The way this wget works is, the '-t' is the number of tries.

It says, 'if I can't get the image, should I try again?' and I say 'yeah, give it a few tries.' 'random-wait' is really nice.

It waits a certain number of milliseconds.

If you happen to hit a server that may think you're a bot if you try more than once, this random-wait will help with that.

Most of the time it doesn't matter at all.

' -O' is just the name of the output file.

I'm going to store these images in the tmp directory because I'm not going to keep them.

I'll create this image, and I'm going to save it in the tmp directory too.

So, I get my image with the wget.

I modify it with Darktable.

Then, I save it AGAIN in the temporary image directory.

Then, I'll grab that image, and use ImageMagick's 'convert' command to add a time-date stamp and name it in a way that I can archive it.

Next thing we'll do is download this image and modify it with Darktable.

Then we'll grab the XMP file and use it on every image that we download.

So, let's get the image with wget.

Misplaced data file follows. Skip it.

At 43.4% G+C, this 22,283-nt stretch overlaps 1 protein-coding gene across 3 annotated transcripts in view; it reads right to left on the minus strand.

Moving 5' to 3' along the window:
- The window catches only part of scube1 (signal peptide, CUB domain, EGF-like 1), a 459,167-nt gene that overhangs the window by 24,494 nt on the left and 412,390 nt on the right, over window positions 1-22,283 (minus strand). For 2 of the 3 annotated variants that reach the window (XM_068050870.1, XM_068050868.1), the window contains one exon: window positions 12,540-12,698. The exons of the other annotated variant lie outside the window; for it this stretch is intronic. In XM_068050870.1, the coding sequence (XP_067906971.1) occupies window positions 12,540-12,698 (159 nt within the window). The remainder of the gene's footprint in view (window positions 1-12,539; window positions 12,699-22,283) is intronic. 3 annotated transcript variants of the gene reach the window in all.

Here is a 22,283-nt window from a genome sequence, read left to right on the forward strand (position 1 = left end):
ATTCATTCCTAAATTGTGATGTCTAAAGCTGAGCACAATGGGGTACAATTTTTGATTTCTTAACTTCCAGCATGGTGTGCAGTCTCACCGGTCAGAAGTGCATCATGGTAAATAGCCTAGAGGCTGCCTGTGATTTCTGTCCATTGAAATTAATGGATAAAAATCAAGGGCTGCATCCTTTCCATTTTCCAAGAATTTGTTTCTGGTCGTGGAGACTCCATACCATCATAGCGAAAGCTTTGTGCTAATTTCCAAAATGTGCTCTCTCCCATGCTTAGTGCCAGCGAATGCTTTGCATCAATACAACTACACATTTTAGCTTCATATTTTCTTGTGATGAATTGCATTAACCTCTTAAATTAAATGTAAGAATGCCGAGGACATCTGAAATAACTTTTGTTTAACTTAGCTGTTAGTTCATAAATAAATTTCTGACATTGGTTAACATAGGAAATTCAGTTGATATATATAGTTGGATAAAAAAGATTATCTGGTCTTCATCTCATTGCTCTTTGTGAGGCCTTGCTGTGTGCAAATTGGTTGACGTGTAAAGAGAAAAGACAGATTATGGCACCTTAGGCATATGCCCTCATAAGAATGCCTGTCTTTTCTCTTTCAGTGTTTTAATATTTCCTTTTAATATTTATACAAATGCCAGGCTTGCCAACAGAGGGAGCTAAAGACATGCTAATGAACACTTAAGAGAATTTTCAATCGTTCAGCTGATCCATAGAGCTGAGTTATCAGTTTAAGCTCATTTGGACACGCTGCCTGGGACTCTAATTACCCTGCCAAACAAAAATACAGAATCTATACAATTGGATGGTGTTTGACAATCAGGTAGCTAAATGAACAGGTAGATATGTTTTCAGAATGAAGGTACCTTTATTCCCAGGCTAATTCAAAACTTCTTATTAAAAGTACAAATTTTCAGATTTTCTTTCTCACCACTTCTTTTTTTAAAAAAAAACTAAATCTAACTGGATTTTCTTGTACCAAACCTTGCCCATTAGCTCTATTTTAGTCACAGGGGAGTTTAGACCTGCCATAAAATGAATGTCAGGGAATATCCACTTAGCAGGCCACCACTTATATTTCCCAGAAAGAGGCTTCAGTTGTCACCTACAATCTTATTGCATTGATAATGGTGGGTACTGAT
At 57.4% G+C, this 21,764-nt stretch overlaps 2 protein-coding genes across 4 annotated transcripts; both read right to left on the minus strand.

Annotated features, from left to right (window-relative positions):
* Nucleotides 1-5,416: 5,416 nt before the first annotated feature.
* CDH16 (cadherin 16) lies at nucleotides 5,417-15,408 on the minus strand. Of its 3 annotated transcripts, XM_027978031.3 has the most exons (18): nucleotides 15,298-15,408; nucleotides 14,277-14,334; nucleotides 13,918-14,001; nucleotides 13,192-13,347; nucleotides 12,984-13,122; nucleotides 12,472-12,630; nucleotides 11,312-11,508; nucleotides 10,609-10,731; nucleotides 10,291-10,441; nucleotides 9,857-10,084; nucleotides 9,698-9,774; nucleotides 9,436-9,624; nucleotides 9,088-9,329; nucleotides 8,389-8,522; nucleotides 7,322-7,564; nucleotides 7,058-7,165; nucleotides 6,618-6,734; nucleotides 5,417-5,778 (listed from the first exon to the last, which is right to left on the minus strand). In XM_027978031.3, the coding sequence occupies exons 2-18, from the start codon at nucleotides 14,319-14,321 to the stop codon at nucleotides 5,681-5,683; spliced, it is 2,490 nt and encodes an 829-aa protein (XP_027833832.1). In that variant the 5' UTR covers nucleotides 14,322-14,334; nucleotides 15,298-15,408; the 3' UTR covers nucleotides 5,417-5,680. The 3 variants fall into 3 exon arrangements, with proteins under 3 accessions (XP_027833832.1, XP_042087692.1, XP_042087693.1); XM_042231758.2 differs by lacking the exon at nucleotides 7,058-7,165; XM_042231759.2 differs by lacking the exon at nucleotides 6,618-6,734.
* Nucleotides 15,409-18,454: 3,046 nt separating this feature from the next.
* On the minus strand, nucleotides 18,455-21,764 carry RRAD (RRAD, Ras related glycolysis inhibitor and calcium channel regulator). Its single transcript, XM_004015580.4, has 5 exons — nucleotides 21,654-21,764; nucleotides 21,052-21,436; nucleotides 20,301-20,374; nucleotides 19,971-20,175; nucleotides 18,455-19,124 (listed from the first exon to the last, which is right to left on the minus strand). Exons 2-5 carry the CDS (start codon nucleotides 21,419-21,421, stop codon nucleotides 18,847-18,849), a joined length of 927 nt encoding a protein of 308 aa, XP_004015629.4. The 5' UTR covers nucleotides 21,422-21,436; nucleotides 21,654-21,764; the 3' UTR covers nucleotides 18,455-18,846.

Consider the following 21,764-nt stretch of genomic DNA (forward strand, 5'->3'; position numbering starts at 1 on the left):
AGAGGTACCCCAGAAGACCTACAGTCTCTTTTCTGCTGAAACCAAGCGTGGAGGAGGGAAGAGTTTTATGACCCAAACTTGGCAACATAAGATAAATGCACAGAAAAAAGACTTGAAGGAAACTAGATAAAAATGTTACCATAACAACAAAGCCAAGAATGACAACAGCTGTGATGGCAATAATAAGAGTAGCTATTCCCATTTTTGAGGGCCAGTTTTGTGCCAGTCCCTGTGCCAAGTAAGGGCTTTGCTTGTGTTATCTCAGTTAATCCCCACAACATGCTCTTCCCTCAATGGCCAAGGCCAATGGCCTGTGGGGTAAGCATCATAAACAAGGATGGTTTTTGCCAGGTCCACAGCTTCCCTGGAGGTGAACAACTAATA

Open another terminal.

Here's our URL.

Here's our wget.

Okay, we got the image and stored it.

Here we are in tmp directory.

Here's our image.

We've got some fisheye with this lens.

I don't mind that too much, but I really want the tower to be straight.

I'll look in the Lens Correction Module to find something to de-fisheye it.

I've already messed with a bunch of options here in the past.

There isn't anything that matches it exactly; it's a small webcam.

But, it looks a lot like what I would get with a wide angle on my RX100, so I just grabbed the RX100.

If we go to 10mm, it straightens it out quite a bit.

You can play with things like this.

Here's 8.8 You lose a little more on top, but it does make it a little straighter.

That looks a little better than the 10mm.

Here's the 12mm.

It doesn't quite de-fisheye it enough, so let's go with that 8.8 Now, I can do the rest of the correction in Crop and Rotate.

If you'll notice, Lens Correction occurs before Crop and Rotate.

Here we are with Crop and Rotate.

My horizon is level, so I'll use Keystoning to correct this.

Vertical Keystoning: I pull it towards where I want it to be vertical.

That might be a little too much, but we'll see.

And I click Okay.

That looks pretty good.

Now, I'll be working as a video in 16:9, so I'm setting my aspect to 16:9 now, and I'll go ahead and crop it now.

Like that.

That looks good.

There we go.